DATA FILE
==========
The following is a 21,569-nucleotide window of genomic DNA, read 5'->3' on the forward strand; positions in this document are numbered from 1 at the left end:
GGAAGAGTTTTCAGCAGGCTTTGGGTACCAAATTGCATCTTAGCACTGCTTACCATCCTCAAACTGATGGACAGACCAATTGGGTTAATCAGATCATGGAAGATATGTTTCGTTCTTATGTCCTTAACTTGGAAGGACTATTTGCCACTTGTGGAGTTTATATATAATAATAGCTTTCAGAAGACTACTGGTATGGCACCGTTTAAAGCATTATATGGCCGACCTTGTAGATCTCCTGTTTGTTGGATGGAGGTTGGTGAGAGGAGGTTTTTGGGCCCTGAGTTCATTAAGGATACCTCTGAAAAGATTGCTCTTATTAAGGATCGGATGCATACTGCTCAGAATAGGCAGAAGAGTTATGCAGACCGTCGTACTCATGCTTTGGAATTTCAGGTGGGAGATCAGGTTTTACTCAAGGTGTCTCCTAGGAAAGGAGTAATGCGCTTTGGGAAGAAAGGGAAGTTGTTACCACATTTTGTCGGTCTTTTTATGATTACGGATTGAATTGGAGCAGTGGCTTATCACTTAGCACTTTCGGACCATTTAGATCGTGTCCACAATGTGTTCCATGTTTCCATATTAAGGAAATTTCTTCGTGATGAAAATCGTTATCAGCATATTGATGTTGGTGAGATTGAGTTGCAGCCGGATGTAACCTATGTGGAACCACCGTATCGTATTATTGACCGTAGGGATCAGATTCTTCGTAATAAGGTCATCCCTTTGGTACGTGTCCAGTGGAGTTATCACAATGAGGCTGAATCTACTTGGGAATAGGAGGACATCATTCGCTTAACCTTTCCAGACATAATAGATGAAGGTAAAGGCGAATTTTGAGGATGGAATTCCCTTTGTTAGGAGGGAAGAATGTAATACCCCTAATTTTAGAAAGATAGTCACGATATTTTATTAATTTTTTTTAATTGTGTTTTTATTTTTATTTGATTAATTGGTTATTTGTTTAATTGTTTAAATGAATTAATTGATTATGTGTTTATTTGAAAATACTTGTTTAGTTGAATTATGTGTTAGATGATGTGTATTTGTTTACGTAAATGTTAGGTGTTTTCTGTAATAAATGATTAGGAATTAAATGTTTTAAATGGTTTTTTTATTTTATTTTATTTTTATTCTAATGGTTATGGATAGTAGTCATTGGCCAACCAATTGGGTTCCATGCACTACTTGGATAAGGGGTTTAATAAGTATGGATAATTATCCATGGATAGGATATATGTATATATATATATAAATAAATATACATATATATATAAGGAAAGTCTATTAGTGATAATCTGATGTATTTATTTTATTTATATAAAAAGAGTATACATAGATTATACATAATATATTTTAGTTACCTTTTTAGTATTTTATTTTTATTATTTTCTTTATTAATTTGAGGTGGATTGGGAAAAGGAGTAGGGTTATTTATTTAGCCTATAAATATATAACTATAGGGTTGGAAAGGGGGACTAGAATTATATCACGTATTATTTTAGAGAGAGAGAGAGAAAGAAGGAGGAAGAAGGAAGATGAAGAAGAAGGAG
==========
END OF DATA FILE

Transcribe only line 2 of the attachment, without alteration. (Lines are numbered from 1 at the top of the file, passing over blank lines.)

GGAAGAGTTTTCAGCAGGCTTTGGGTACCAAATTGCATCTTAGCACTGCTTACCATCCTCAAACTGATGGACAGACCAATTGGGTTAATCAGATCATGGAAGATATGTTTCGTTCTTATGTCCTTAACTTGGAAGGACTATTTGCCACTTGTGGAGTTTATATATAATAATAGCTTTCAGAAGACTACTGGTATGGCACCGTTTAAAGCATTATATGGCCGACCTTGTAGATCTCCTGTTTGTTGGATGGAGGTTGGTGAGAGGAGGTTTTTGGGCCCTGAGTTCATTAAGGATACCTCTGAAAAGATTGCTCTTATTAAGGATCGGATGCATACTGCTCAGAATAGGCAGAAGAGTTATGCAGACCGTCGTACTCATGCTTTGGAATTTCAGGTGGGAGATCAGGTTTTACTCAAGGTGTCTCCTAGGAAAGGAGTAATGCGCTTTGGGAAGAAAGGGAAGTTGTTACCACATTTTGTCGGTCTTTTTATGATTACGGATTGAATTGGAGCAGTGGCTTATCACTTAGCACTTTCGGACCATTTAGATCGTGTCCACAATGTGTTCCATGTTTCCATATTAAGGAAATTTCTTCGTGATGAAAATCGTTATCAGCATATTGATGTTGGTGAGATTGAGTTGCAGCCGGATGTAACCTATGTGGAACCACCGTATCGTATTATTGACCGTAGGGATCAGATTCTTCGTAATAAGGTCATCCCTTTGGTACGTGTCCAGTGGAGTTATCACAATGAGGCTGAATCTACTTGGGAATAGGAGGACATCATTCGCTTAACCTTTCCAGACATAATAGATGAAGGTAAAGGCGAATTTTGAGGATGGAATTCCCTTTGTTAGGAGGGAAGAATGTAATACCCCTAATTTTAGAAAGATAGTCACGATATTTTATTAATTTTTTTTAATTGTGTTTTTATTTTTATTTGATTAATTGGTTATTTGTTTAATTGTTTAAATGAATTAATTGATTATGTGTTTATTTGAAAATACTTGTTTAGTTGAATTATGTGTTAGATGATGTGTATTTGTTTACGTAAATGTTAGGTGTTTTCTGTAATAAATGATTAGGAATTAAATGTTTTAAATGGTTTTTTTATTTTATTTTATTTTTATTCTAATGGTTATGGATAGTAGTCATTGGCCAACCAATTGGGTTCCATGCACTACTTGGATAAGGGGTTTAATAAGTATGGATAATTATCCATGGATAGGATATATGTATATATATATATAAATAAATATACATATATATATAAGGAAAGTCTATTAGTGATAATCTGATGTATTTATTTTATTTATATAAAAAGAGTATACATAGATTATACATAATATATTTTAGTTACCTTTTTAGTATTTTATTTTTATTATTTTCTTTATTAATTTGAGGTGGATTGGGAAAAGGAGTAGGGTTATTTATTTAGCCTATAAATATATAACTATAGGGTTGGAAAGGGGGACTAGAATTATATCACGTATTATTTTAGAGAGAGAGAGAGAAAGAAGGAGGAAGAAGGAAGATGAAGAAGAAGGAG